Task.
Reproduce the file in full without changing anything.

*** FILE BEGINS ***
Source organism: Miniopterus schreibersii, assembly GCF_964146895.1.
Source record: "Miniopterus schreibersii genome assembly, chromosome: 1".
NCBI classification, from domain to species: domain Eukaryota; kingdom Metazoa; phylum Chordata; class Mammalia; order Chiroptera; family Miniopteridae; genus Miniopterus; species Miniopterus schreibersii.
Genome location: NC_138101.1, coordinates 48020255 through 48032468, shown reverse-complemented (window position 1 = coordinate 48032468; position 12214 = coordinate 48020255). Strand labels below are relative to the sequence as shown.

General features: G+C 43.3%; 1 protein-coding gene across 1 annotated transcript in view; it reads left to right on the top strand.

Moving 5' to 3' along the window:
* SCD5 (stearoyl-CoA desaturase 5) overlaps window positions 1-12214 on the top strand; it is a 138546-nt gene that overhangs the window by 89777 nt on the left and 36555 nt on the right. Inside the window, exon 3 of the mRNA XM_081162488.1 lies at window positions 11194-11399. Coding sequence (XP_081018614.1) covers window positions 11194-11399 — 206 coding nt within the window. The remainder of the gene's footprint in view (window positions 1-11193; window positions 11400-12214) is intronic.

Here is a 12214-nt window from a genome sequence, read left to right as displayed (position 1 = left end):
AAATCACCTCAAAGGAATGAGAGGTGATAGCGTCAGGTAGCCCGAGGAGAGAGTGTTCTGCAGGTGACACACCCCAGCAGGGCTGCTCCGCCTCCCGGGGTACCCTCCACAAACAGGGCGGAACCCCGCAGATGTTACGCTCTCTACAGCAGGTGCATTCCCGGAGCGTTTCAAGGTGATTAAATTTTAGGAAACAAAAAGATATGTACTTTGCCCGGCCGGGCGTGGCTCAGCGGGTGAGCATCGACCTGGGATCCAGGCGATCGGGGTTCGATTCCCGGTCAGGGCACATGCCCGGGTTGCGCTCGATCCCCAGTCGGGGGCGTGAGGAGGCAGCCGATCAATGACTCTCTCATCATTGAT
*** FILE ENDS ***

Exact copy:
Source organism: Miniopterus schreibersii, assembly GCF_964146895.1.
Source record: "Miniopterus schreibersii genome assembly, chromosome: 1".
NCBI classification, from domain to species: domain Eukaryota; kingdom Metazoa; phylum Chordata; class Mammalia; order Chiroptera; family Miniopteridae; genus Miniopterus; species Miniopterus schreibersii.
Genome location: NC_138101.1, coordinates 48020255 through 48032468, shown reverse-complemented (window position 1 = coordinate 48032468; position 12214 = coordinate 48020255). Strand labels below are relative to the sequence as shown.

General features: G+C 43.3%; 1 protein-coding gene across 1 annotated transcript in view; it reads left to right on the top strand.

Moving 5' to 3' along the window:
* SCD5 (stearoyl-CoA desaturase 5) overlaps window positions 1-12214 on the top strand; it is a 138546-nt gene that overhangs the window by 89777 nt on the left and 36555 nt on the right. Inside the window, exon 3 of the mRNA XM_081162488.1 lies at window positions 11194-11399. Coding sequence (XP_081018614.1) covers window positions 11194-11399 — 206 coding nt within the window. The remainder of the gene's footprint in view (window positions 1-11193; window positions 11400-12214) is intronic.

Here is a 12214-nt window from a genome sequence, read left to right as displayed (position 1 = left end):
AAATCACCTCAAAGGAATGAGAGGTGATAGCGTCAGGTAGCCCGAGGAGAGAGTGTTCTGCAGGTGACACACCCCAGCAGGGCTGCTCCGCCTCCCGGGGTACCCTCCACAAACAGGGCGGAACCCCGCAGATGTTACGCTCTCTACAGCAGGTGCATTCCCGGAGCGTTTCAAGGTGATTAAATTTTAGGAAACAAAAAGATATGTACTTTGCCCGGCCGGGCGTGGCTCAGCGGGTGAGCATCGACCTGGGATCCAGGCGATCGGGGTTCGATTCCCGGTCAGGGCACATGCCCGGGTTGCGCTCGATCCCCAGTCGGGGGCGTGAGGAGGCAGCCGATCAATGACTCTCTCATCATTGAT